Volkswagen emissions scandal
Volkswagen emissions scandalReuters

The Federal Bureau of Investigation has reportedly arrested Oliver Schmidt, head of Volkswagen's regulatory compliance office in the US from 2014 to March 2015. The arrest is apparently on the charges of conspiracy to defraud the United States, the New York Times has reported, citing "two unnamed sources with knowledge of the arrest" on Monday. 

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In September 2015, Volkswagen admitted that it installed a secret software to cheat exhaust emissions tests and make them appear cleaner in testing after a large-scale emissions-cheating scandal hit the German carmaker. In reality, the cars emitted up to 40 times the legally allowable pollution levels. 

The automaker admitted it installed "defeat devices" in about half a million 2.0-liter diesel cars to cheat exhaust emissions tests.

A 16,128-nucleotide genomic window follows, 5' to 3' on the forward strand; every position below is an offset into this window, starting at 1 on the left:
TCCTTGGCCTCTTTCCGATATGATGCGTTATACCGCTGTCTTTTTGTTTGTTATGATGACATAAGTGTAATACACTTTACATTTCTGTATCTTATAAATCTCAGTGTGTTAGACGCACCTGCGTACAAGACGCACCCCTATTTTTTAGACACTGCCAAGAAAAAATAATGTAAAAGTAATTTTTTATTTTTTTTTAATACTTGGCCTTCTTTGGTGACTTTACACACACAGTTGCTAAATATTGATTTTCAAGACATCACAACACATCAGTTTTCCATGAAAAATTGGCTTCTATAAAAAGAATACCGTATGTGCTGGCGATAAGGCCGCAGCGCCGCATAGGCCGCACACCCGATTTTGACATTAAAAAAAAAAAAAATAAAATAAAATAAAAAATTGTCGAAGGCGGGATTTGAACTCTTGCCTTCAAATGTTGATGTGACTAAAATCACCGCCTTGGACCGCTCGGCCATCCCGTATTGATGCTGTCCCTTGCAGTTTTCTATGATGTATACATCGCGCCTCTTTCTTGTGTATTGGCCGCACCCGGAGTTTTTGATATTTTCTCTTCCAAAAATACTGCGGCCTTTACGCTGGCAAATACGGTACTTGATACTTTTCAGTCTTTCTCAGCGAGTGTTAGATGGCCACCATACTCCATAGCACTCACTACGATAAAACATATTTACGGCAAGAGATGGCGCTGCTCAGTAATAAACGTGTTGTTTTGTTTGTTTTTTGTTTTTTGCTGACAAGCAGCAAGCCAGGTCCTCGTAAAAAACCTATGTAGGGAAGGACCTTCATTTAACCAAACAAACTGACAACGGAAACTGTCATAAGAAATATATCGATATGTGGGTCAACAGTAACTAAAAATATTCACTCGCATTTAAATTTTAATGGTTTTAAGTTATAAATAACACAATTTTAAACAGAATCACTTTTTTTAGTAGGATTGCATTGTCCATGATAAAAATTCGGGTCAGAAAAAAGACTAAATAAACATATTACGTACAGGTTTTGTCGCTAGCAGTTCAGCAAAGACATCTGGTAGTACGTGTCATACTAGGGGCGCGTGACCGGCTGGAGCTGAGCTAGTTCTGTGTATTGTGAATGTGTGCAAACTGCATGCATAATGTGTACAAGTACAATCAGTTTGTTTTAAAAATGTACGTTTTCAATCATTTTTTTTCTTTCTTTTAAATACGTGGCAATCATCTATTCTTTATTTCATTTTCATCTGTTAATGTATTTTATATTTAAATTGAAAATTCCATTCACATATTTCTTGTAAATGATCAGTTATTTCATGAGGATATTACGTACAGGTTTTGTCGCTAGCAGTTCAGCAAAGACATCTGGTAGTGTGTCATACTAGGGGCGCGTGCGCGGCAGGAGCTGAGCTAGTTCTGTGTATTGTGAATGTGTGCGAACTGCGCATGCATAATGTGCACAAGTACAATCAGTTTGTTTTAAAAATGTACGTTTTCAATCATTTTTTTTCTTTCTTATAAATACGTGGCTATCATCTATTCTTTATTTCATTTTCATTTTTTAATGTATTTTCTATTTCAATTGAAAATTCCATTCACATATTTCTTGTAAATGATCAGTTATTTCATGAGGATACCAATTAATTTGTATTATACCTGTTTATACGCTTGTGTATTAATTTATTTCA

Lawsuits filed against Volkswagen by the states of New York and Massachusetts accused Schmidt of playing a key role in the auto major's efforts to conceal its emissions-cheating devices from US regulators. 

Last week, there were reports that Volkswagen was nearing a deal to resolve criminal and civil allegations over its diesel cheating scandal, which has cost the automaker billions of dollars and its reputation. 

The NYT report stated that lawyers representing Schmidt did not respond to requests for comment late on Sunday and officials at the Justice Department also declined to comment, as did an FBI spokesman in Detroit. Senior officials of Volkswagen are reportedly not attending this year's Detroit auto show, which is scheduled to take place this week. 

Meanwhile, British law firm Harcus Sinclair UK said on Monday that it was initiating legal action against Volkswagen, seeking compensation for British drivers affected by the diesel emissions scandal, Reuters reported.

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